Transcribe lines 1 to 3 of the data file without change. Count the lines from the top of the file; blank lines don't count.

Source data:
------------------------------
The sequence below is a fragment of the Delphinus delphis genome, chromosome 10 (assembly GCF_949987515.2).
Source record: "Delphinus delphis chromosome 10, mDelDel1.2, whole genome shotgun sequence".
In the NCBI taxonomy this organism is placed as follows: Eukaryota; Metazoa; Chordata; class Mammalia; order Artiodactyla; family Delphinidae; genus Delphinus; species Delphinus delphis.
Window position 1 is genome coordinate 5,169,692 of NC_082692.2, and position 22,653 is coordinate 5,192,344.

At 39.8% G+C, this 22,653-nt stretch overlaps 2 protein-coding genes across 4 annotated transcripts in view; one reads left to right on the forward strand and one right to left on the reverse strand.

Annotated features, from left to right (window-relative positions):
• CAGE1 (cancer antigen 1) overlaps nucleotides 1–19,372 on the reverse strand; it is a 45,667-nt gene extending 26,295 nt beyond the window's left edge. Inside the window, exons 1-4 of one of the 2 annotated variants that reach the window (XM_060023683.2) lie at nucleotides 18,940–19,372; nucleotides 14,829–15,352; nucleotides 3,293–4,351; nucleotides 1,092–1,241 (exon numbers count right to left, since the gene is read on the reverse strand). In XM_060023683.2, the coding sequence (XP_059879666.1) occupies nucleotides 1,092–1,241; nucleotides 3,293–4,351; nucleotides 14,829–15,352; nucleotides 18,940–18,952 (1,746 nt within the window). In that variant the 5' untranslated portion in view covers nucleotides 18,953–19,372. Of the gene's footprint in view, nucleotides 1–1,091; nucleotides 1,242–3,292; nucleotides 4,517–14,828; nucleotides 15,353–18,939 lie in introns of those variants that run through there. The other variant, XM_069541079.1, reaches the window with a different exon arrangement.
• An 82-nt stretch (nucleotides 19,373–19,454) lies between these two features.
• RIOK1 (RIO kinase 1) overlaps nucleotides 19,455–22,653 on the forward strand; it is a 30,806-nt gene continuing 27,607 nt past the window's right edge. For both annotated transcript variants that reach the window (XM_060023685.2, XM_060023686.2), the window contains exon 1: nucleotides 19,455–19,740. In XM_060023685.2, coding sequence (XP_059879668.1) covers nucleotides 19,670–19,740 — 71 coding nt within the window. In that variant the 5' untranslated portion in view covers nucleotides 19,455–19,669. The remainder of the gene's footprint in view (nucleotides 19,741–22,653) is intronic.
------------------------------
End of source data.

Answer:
The sequence below is a fragment of the Delphinus delphis genome, chromosome 10 (assembly GCF_949987515.2).
Source record: "Delphinus delphis chromosome 10, mDelDel1.2, whole genome shotgun sequence".
In the NCBI taxonomy this organism is placed as follows: Eukaryota; Metazoa; Chordata; class Mammalia; order Artiodactyla; family Delphinidae; genus Delphinus; species Delphinus delphis.